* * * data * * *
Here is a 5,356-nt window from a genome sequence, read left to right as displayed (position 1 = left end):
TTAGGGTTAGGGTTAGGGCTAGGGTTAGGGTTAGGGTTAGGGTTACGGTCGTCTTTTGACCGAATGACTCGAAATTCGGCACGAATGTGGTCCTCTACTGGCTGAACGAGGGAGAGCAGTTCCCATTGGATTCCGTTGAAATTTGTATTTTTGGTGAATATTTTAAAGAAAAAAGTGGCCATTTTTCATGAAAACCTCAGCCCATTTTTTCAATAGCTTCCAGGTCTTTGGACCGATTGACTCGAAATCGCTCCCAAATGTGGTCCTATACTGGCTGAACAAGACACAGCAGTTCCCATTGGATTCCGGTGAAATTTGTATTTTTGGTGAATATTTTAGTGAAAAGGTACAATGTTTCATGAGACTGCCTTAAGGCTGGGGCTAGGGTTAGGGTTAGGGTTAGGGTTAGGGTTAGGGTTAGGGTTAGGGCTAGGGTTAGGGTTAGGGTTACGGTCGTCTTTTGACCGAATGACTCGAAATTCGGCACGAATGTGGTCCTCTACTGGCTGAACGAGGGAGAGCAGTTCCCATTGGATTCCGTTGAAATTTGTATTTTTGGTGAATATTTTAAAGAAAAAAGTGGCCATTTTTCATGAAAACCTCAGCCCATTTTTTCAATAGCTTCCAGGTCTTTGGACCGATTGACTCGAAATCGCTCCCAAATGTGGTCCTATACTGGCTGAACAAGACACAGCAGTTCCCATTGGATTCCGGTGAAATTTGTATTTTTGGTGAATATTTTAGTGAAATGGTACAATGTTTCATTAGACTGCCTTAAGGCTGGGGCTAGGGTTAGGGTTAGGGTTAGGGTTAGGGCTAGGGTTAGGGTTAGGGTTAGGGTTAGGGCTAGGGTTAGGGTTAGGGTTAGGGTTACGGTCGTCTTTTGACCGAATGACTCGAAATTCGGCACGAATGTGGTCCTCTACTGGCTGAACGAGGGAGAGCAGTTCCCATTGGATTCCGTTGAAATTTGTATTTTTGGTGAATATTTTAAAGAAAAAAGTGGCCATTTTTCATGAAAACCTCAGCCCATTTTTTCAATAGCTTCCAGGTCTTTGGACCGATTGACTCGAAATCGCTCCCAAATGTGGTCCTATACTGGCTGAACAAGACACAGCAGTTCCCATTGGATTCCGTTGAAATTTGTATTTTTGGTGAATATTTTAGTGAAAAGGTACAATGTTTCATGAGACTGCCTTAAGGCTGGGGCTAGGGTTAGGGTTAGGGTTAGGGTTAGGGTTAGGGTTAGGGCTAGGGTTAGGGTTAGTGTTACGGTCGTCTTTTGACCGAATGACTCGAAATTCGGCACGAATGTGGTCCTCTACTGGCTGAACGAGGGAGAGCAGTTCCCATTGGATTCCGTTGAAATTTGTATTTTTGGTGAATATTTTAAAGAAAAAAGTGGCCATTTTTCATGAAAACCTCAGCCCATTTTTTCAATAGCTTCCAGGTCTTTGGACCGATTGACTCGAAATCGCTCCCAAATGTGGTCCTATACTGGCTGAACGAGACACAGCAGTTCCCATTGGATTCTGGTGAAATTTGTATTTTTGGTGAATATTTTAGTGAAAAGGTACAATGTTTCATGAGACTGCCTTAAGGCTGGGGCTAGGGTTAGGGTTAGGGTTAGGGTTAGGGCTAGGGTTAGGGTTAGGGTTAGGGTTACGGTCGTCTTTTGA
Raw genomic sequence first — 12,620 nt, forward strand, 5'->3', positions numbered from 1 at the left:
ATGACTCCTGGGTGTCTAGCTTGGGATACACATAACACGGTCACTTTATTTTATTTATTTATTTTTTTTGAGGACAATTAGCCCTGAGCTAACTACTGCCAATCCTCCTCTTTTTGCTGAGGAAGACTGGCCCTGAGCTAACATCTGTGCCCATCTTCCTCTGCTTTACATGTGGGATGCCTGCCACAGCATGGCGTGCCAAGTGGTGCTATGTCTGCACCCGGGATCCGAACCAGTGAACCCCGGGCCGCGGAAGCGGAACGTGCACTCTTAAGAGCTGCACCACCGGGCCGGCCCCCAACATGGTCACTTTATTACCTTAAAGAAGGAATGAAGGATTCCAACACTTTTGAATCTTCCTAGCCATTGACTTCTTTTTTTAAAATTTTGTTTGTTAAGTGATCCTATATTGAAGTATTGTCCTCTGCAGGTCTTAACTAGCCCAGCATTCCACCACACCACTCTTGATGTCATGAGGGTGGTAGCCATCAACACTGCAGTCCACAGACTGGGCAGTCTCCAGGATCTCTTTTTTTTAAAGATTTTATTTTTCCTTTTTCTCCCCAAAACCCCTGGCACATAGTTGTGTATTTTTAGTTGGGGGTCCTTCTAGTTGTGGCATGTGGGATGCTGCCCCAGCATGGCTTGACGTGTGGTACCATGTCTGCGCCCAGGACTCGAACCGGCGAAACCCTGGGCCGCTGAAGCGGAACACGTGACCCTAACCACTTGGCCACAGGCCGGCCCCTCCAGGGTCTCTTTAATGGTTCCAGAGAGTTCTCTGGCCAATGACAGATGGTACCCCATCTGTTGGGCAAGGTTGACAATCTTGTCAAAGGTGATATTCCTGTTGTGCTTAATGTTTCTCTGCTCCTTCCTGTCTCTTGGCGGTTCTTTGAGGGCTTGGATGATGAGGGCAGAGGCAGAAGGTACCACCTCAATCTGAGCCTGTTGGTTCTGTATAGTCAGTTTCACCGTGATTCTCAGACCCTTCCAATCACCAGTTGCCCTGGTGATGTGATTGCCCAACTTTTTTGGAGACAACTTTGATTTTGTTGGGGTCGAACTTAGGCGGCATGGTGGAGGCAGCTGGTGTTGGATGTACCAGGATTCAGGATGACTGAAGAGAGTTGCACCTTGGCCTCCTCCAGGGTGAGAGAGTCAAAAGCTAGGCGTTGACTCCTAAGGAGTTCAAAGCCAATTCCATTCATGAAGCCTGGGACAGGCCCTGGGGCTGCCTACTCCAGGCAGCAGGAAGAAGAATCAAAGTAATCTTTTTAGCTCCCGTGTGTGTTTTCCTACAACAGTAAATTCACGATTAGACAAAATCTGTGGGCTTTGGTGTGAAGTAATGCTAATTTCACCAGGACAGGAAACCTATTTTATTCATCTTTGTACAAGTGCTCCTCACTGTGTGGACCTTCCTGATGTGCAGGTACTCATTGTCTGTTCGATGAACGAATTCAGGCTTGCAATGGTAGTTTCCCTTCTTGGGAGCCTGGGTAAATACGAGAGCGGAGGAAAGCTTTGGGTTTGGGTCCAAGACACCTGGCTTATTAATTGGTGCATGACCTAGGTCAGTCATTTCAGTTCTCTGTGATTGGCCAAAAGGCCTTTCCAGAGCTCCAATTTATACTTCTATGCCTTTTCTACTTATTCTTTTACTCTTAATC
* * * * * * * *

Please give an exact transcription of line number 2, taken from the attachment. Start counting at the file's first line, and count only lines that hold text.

TTAGGGTTAGGGTTAGGGCTAGGGTTAGGGTTAGGGTTAGGGTTACGGTCGTCTTTTGACCGAATGACTCGAAATTCGGCACGAATGTGGTCCTCTACTGGCTGAACGAGGGAGAGCAGTTCCCATTGGATTCCGTTGAAATTTGTATTTTTGGTGAATATTTTAAAGAAAAAAGTGGCCATTTTTCATGAAAACCTCAGCCCATTTTTTCAATAGCTTCCAGGTCTTTGGACCGATTGACTCGAAATCGCTCCCAAATGTGGTCCTATACTGGCTGAACAAGACACAGCAGTTCCCATTGGATTCCGGTGAAATTTGTATTTTTGGTGAATATTTTAGTGAAAAGGTACAATGTTTCATGAGACTGCCTTAAGGCTGGGGCTAGGGTTAGGGTTAGGGTTAGGGTTAGGGTTAGGGTTAGGGTTAGGGCTAGGGTTAGGGTTAGGGTTACGGTCGTCTTTTGACCGAATGACTCGAAATTCGGCACGAATGTGGTCCTCTACTGGCTGAACGAGGGAGAGCAGTTCCCATTGGATTCCGTTGAAATTTGTATTTTTGGTGAATATTTTAAAGAAAAAAGTGGCCATTTTTCATGAAAACCTCAGCCCATTTTTTCAATAGCTTCCAGGTCTTTGGACCGATTGACTCGAAATCGCTCCCAAATGTGGTCCTATACTGGCTGAACAAGACACAGCAGTTCCCATTGGATTCCGGTGAAATTTGTATTTTTGGTGAATATTTTAGTGAAATGGTACAATGTTTCATTAGACTGCCTTAAGGCTGGGGCTAGGGTTAGGGTTAGGGTTAGGGTTAGGGCTAGGGTTAGGGTTAGGGTTAGGGTTAGGGCTAGGGTTAGGGTTAGGGTTAGGGTTACGGTCGTCTTTTGACCGAATGACTCGAAATTCGGCACGAATGTGGTCCTCTACTGGCTGAACGAGGGAGAGCAGTTCCCATTGGATTCCGTTGAAATTTGTATTTTTGGTGAATATTTTAAAGAAAAAAGTGGCCATTTTTCATGAAAACCTCAGCCCATTTTTTCAATAGCTTCCAGGTCTTTGGACCGATTGACTCGAAATCGCTCCCAAATGTGGTCCTATACTGGCTGAACAAGACACAGCAGTTCCCATTGGATTCCGTTGAAATTTGTATTTTTGGTGAATATTTTAGTGAAAAGGTACAATGTTTCATGAGACTGCCTTAAGGCTGGGGCTAGGGTTAGGGTTAGGGTTAGGGTTAGGGTTAGGGTTAGGGCTAGGGTTAGGGTTAGTGTTACGGTCGTCTTTTGACCGAATGACTCGAAATTCGGCACGAATGTGGTCCTCTACTGGCTGAACGAGGGAGAGCAGTTCCCATTGGATTCCGTTGAAATTTGTATTTTTGGTGAATATTTTAAAGAAAAAAGTGGCCATTTTTCATGAAAACCTCAGCCCATTTTTTCAATAGCTTCCAGGTCTTTGGACCGATTGACTCGAAATCGCTCCCAAATGTGGTCCTATACTGGCTGAACGAGACACAGCAGTTCCCATTGGATTCTGGTGAAATTTGTATTTTTGGTGAATATTTTAGTGAAAAGGTACAATGTTTCATGAGACTGCCTTAAGGCTGGGGCTAGGGTTAGGGTTAGGGTTAGGGTTAGGGCTAGGGTTAGGGTTAGGGTTAGGGTTACGGTCGTCTTTTGA